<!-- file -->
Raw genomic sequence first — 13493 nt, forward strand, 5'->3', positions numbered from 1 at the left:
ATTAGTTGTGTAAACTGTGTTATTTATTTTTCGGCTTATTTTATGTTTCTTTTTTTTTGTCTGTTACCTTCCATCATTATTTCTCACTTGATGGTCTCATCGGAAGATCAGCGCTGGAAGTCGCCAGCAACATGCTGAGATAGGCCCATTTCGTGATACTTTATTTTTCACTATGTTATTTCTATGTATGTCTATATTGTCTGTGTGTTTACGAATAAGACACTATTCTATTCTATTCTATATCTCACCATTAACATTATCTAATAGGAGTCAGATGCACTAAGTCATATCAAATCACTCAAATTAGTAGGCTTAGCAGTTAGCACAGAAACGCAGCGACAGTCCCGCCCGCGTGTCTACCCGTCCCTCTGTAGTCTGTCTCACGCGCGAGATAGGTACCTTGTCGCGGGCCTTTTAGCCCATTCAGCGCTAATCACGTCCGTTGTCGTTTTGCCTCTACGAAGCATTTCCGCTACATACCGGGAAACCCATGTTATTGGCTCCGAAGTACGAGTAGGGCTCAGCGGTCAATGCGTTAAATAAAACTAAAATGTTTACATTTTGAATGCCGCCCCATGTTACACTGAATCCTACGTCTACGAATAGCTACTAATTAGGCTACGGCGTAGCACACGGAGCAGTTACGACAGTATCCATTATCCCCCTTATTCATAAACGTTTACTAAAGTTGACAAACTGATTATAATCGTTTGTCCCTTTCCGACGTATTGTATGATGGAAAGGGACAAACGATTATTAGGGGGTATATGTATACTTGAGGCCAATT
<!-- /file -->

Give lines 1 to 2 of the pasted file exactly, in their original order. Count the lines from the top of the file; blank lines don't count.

Raw genomic sequence first — 13493 nt, forward strand, 5'->3', positions numbered from 1 at the left:
ATTAGTTGTGTAAACTGTGTTATTTATTTTTCGGCTTATTTTATGTTTCTTTTTTTTTGTCTGTTACCTTCCATCATTATTTCTCACTTGATGGTCTCATCGGAAGATCAGCGCTGGAAGTCGCCAGCAACATGCTGAGATAGGCCCATTTCGTGATACTTTATTTTTCACTATGTTATTTCTATGTATGTCTATATTGTCTGTGTGTTTACGAATAAGACACTATTCTATTCTATTCTATATCTCACCATTAACATTATCTAATAGGAGTCAGATGCACTAAGTCATATCAAATCACTCAAATTAGTAGGCTTAGCAGTTAGCACAGAAACGCAGCGACAGTCCCGCCCGCGTGTCTACCCGTCCCTCTGTAGTCTGTCTCACGCGCGAGATAGGTACCTTGTCGCGGGCCTTTTAGCCCATTCAGCGCTAATCACGTCCGTTGTCGTTTTGCCTCTACGAAGCATTTCCGCTACATACCGGGAAACCCATGTTATTGGCTCCGAAGTACGAGTAGGGCTCAGCGGTCAATGCGTTAAATAAAACTAAAATGTTTACATTTTGAATGCCGCCCCATGTTACACTGAATCCTACGTCTACGAATAGCTACTAATTAGGCTACGGCGTAGCACACGGAGCAGTTACGACAGTATCCATTATCCCCCTTATTCATAAACGTTTACTAAAGTTGACAAACTGATTATAATCGTTTGTCCCTTTCCGACGTATTGTATGATGGAAAGGGACAAACGATTATTAGGGGGTATATGTATACTTGAGGCCAATT